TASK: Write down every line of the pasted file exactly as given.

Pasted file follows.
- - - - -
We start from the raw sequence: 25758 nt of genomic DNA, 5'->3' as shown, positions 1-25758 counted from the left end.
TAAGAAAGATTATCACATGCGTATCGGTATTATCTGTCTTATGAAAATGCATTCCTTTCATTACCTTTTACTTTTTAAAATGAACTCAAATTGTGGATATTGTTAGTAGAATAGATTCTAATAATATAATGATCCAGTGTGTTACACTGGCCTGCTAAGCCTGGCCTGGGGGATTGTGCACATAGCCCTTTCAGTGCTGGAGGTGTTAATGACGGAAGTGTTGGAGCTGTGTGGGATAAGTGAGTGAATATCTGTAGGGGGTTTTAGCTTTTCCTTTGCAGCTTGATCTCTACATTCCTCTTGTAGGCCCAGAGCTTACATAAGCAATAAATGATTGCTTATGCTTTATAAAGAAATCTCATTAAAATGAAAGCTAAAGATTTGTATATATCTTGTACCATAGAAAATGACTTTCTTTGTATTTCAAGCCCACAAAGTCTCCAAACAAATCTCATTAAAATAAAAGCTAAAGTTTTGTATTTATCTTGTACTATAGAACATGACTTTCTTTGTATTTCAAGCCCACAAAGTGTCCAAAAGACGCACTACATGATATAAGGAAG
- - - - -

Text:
We start from the raw sequence: 25758 nt of genomic DNA, 5'->3' as shown, positions 1-25758 counted from the left end.
TAAGAAAGATTATCACATGCGTATCGGTATTATCTGTCTTATGAAAATGCATTCCTTTCATTACCTTTTACTTTTTAAAATGAACTCAAATTGTGGATATTGTTAGTAGAATAGATTCTAATAATATAATGATCCAGTGTGTTACACTGGCCTGCTAAGCCTGGCCTGGGGGATTGTGCACATAGCCCTTTCAGTGCTGGAGGTGTTAATGACGGAAGTGTTGGAGCTGTGTGGGATAAGTGAGTGAATATCTGTAGGGGGTTTTAGCTTTTCCTTTGCAGCTTGATCTCTACATTCCTCTTGTAGGCCCAGAGCTTACATAAGCAATAAATGATTGCTTATGCTTTATAAAGAAATCTCATTAAAATGAAAGCTAAAGATTTGTATATATCTTGTACCATAGAAAATGACTTTCTTTGTATTTCAAGCCCACAAAGTCTCCAAACAAATCTCATTAAAATAAAAGCTAAAGTTTTGTATTTATCTTGTACTATAGAACATGACTTTCTTTGTATTTCAAGCCCACAAAGTGTCCAAAAGACGCACTACATGATATAAGGAAG